Today I was trying to reconstruct some PIE roots by myself and I came across the word for '(to) know' in different indo-european languages. Here are some examples: Eng. (to) know It. conoscere Lat. (...
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4answers
2k views

Are there languages in which “coffee” is not a cognate of a root containing k/q and f/h/w?

Is there a language, in which the word for "coffee" does not contain the sounds k/q and f/h/v, i.e. the word has a different root?
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3answers
425 views

Are the cognates of PIE roots in this paper reliable?

I came across a long paper with many cognates of PIE roots, some examples: *weid- "to see" and *sueid- "to shine" < *weid-es-weid-, *h₂ǵ- "to drive" and *sh₂ǵ- "to seek" < *h₂ǵ-es-h₂ǵ-, where *...
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2answers
189 views

What is the etymology of “adventus?” [closed]

What is the complete root etymology of the Latin word "adventus?"
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1answer
324 views

How can I check whether 'question' in English, and 'xahesh' in Persian are cognates?

It seems plausible to me, and I would like to know how to verify it. Why I think xahesh might be cognate with question: xahesh (IPA: /xɑːheʃ/) in Modern Persian is a noun meaning "request, plea". ...
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1answer
436 views

How many of English words have Germanic roots, and how many have Romantic roots? (in percent)

So, I'm wondering how much of English words have Germanic roots, how many have Romantic roots and how many have Greek roots etc. In percent. Is there any such table?
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2answers
701 views

How many bases does a compound word have?

How many bases does the word girlfriends have? Let's take this word apart. girl -- root friend -- root s -- affix that denotes plural form Base may be identical with the word root but can also be ...
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1answer
236 views

What is the root of an utterance without a verb?

Dependency grammars treat the main verb of a sentence as the root node of a dependency graph. Not all utterances, however, have verbs. (Example: the widely known exclamation "holy shit!") In these ...
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4answers
21k views

What is the difference between a word root and a word stem?

What is the difference between a word's root and a word's stem?
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1answer
440 views

Finding the root of an Aramaic or Hebrew word

I'm trying to make a dictionary on the web where people can automatically look up words in a text they're reading online. While I have the words and their definitions, the problem is that many times ...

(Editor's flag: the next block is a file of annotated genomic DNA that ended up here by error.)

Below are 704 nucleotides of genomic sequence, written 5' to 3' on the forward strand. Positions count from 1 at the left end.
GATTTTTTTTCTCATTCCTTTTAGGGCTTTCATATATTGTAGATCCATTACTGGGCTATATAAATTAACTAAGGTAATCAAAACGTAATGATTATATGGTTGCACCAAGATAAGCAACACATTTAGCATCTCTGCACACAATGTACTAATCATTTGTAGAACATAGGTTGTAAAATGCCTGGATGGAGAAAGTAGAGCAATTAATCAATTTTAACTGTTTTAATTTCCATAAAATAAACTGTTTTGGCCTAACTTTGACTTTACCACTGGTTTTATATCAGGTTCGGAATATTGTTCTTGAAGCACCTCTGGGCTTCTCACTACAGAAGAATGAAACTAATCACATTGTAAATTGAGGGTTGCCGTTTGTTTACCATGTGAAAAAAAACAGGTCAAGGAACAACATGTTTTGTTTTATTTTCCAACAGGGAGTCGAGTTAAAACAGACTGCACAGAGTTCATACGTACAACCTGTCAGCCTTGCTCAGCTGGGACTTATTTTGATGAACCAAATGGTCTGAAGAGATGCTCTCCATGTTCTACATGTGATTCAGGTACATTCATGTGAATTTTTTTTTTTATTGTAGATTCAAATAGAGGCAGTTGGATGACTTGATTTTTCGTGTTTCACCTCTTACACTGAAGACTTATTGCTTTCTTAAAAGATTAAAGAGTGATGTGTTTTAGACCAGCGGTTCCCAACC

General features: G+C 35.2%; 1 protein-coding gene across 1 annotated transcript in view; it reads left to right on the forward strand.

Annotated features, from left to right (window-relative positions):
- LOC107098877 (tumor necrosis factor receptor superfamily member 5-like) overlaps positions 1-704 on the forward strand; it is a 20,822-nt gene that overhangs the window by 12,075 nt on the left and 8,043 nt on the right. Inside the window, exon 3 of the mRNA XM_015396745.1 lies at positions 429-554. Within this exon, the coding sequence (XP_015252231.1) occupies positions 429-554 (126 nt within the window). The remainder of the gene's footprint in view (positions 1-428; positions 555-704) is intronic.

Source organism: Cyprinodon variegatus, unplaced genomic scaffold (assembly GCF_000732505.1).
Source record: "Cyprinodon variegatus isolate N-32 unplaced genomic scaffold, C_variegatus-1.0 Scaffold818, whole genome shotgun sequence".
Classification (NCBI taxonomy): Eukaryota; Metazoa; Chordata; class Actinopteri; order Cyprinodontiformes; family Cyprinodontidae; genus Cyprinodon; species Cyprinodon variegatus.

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2answers
319 views

Learning Arabic through roots

I am currently trying to learn Arabic but think that instead of learning vocabulary piece by piece, it would be better to learn the root consonants for nouns, adjectives and verbs and rules for vowels ...
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2answers
463 views

Why can verbal roots in PIE only contain the vowel e?

Verbal roots of PIE are generally reconstructed as (C5) (C3) C1 e C2 (C4) (C6); with certain phonetical restrictions, especially on the outmost consonants. I wonder why only "e" should be allowed as ...
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2answers
264 views

Head word for Synonyms and Word Families?

::UPDATED:: Dictionaries will often present a single word, and then inflected/derived relational forms (such as "house", and then provide listings for "houses", "housed" and "housing"). I'm looking ...
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5answers
1k views

Is Esperanto accepting new root words?

Is Esperanto accepting new root words? Or is this process done and you can create new words only by combining existing ones?
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0answers
185 views

Is PIE “*wank-” the ultimate root of E “wankle”?

wankle From Middle English wankel, from Old English wancol (“unstable, unsteady, tottering, vacillating, weak”), from Proto-Germanic *wankulaz (“unsteady, wavering”), from Proto-Indo-European *...
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1answer
3k views

Why do languages not share a root for “butterfly”?

In the article The Elusive Butterfly. Iconicity in Language (2001), William O. Beeman draws attention to the fact that most languages do not share a root for their word for butterfly. In other words, ...
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1answer
712 views

What is the relationship between the PIE roots *dekṃ and *kṃtóm?

It seems that there is a consensus that the PIE roots for ten and hundred are, respectively, *deḱṃ and *ḱṃtóm. There also seems to be a consensus that *ḱṃtóm is a shortened version of *deḱṃtóm. These ...